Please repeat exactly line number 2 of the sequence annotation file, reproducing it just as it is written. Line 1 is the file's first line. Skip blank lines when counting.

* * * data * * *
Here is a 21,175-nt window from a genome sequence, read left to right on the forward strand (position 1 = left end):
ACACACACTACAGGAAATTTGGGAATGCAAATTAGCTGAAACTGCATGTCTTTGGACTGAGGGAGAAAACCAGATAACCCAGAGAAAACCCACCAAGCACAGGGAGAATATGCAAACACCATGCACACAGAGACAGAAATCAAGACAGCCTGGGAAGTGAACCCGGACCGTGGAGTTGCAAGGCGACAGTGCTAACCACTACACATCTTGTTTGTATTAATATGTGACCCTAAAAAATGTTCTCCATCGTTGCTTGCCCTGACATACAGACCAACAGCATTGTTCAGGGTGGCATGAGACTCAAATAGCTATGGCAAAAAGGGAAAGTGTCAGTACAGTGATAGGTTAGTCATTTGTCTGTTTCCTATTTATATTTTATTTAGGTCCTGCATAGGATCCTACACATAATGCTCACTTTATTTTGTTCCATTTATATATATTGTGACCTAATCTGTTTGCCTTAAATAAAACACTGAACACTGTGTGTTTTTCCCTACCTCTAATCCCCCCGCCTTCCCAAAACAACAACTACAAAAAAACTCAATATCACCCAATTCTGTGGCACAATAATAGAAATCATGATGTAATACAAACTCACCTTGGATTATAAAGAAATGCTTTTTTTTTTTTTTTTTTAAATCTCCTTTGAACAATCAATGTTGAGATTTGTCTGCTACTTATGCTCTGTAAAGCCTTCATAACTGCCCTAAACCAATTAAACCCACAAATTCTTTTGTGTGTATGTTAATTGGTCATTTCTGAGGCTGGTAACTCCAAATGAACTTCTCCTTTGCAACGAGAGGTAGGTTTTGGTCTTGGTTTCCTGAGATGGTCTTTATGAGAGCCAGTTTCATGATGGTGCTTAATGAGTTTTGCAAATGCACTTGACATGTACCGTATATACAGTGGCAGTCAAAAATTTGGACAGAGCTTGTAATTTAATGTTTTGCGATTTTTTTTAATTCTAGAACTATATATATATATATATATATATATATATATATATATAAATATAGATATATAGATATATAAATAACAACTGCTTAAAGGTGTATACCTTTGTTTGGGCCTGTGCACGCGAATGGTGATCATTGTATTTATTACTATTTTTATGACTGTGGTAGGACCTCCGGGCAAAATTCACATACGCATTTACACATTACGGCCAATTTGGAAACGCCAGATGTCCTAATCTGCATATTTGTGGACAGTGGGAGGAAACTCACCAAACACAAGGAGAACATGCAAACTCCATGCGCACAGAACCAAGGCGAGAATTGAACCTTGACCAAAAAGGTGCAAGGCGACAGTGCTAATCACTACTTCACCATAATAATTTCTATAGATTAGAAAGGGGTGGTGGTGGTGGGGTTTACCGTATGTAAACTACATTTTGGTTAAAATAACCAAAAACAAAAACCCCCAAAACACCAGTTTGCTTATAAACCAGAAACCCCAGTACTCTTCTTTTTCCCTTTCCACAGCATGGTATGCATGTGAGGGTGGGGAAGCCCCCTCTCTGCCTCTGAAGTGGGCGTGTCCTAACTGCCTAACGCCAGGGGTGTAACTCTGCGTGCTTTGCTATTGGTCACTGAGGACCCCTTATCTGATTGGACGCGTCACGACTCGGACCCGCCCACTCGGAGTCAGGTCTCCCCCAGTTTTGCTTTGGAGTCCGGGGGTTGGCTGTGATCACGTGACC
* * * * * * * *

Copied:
ACACACACTACAGGAAATTTGGGAATGCAAATTAGCTGAAACTGCATGTCTTTGGACTGAGGGAGAAAACCAGATAACCCAGAGAAAACCCACCAAGCACAGGGAGAATATGCAAACACCATGCACACAGAGACAGAAATCAAGACAGCCTGGGAAGTGAACCCGGACCGTGGAGTTGCAAGGCGACAGTGCTAACCACTACACATCTTGTTTGTATTAATATGTGACCCTAAAAAATGTTCTCCATCGTTGCTTGCCCTGACATACAGACCAACAGCATTGTTCAGGGTGGCATGAGACTCAAATAGCTATGGCAAAAAGGGAAAGTGTCAGTACAGTGATAGGTTAGTCATTTGTCTGTTTCCTATTTATATTTTATTTAGGTCCTGCATAGGATCCTACACATAATGCTCACTTTATTTTGTTCCATTTATATATATTGTGACCTAATCTGTTTGCCTTAAATAAAACACTGAACACTGTGTGTTTTTCCCTACCTCTAATCCCCCCGCCTTCCCAAAACAACAACTACAAAAAAACTCAATATCACCCAATTCTGTGGCACAATAATAGAAATCATGATGTAATACAAACTCACCTTGGATTATAAAGAAATGCTTTTTTTTTTTTTTTTTTAAATCTCCTTTGAACAATCAATGTTGAGATTTGTCTGCTACTTATGCTCTGTAAAGCCTTCATAACTGCCCTAAACCAATTAAACCCACAAATTCTTTTGTGTGTATGTTAATTGGTCATTTCTGAGGCTGGTAACTCCAAATGAACTTCTCCTTTGCAACGAGAGGTAGGTTTTGGTCTTGGTTTCCTGAGATGGTCTTTATGAGAGCCAGTTTCATGATGGTGCTTAATGAGTTTTGCAAATGCACTTGACATGTACCGTATATACAGTGGCAGTCAAAAATTTGGACAGAGCTTGTAATTTAATGTTTTGCGATTTTTTTTAATTCTAGAACTATATATATATATATATATATATATATATATATATATAAATATAGATATATAGATATATAAATAACAACTGCTTAAAGGTGTATACCTTTGTTTGGGCCTGTGCACGCGAATGGTGATCATTGTATTTATTACTATTTTTATGACTGTGGTAGGACCTCCGGGCAAAATTCACATACGCATTTACACATTACGGCCAATTTGGAAACGCCAGATGTCCTAATCTGCATATTTGTGGACAGTGGGAGGAAACTCACCAAACACAAGGAGAACATGCAAACTCCATGCGCACAGAACCAAGGCGAGAATTGAACCTTGACCAAAAAGGTGCAAGGCGACAGTGCTAATCACTACTTCACCATAATAATTTCTATAGATTAGAAAGGGGTGGTGGTGGTGGGGTTTACCGTATGTAAACTACATTTTGGTTAAAATAACCAAAAACAAAAACCCCCAAAACACCAGTTTGCTTATAAACCAGAAACCCCAGTACTCTTCTTTTTCCCTTTCCACAGCATGGTATGCATGTGAGGGTGGGGAAGCCCCCTCTCTGCCTCTGAAGTGGGCGTGTCCTAACTGCCTAACGCCAGGGGTGTAACTCTGCGTGCTTTGCTATTGGTCACTGAGGACCCCTTATCTGATTGGACGCGTCACGACTCGGACCCGCCCACTCGGAGTCAGGTCTCCCCCAGTTTTGCTTTGGAGTCCGGGGGTTGGCTGTGATCACGTGACC